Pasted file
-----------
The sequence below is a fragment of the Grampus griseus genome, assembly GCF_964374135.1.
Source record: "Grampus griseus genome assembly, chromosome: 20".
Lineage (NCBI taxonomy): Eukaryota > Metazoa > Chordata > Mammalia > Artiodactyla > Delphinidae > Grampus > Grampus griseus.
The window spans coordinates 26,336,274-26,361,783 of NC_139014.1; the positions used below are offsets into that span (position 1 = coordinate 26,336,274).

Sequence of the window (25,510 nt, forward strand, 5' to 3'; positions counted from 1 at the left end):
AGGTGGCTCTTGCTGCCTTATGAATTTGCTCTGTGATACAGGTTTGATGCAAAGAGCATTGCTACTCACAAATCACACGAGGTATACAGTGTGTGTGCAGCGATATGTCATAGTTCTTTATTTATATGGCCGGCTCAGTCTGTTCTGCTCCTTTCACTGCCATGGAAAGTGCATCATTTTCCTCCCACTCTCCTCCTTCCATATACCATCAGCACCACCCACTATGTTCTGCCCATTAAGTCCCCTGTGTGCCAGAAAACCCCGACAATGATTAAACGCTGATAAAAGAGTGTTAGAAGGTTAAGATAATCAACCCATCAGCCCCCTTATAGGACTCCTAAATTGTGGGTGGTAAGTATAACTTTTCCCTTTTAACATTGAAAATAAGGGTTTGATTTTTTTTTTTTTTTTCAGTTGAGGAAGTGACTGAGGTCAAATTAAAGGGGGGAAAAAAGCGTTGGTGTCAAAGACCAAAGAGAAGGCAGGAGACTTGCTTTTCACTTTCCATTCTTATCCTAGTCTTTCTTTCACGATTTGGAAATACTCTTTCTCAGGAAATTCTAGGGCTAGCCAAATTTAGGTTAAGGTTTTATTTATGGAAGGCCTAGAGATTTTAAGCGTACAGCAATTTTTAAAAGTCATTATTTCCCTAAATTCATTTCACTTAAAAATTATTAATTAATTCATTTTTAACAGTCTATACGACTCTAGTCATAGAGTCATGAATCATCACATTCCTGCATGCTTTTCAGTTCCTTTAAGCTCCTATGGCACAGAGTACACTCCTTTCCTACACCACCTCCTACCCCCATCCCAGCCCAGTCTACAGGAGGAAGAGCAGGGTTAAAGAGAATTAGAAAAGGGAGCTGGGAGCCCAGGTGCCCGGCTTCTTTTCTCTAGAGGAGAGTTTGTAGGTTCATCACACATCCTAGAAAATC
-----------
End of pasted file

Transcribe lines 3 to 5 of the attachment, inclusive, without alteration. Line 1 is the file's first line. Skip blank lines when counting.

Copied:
Lineage (NCBI taxonomy): Eukaryota > Metazoa > Chordata > Mammalia > Artiodactyla > Delphinidae > Grampus > Grampus griseus.
The window spans coordinates 26,336,274-26,361,783 of NC_139014.1; the positions used below are offsets into that span (position 1 = coordinate 26,336,274).

Sequence of the window (25,510 nt, forward strand, 5' to 3'; positions counted from 1 at the left end):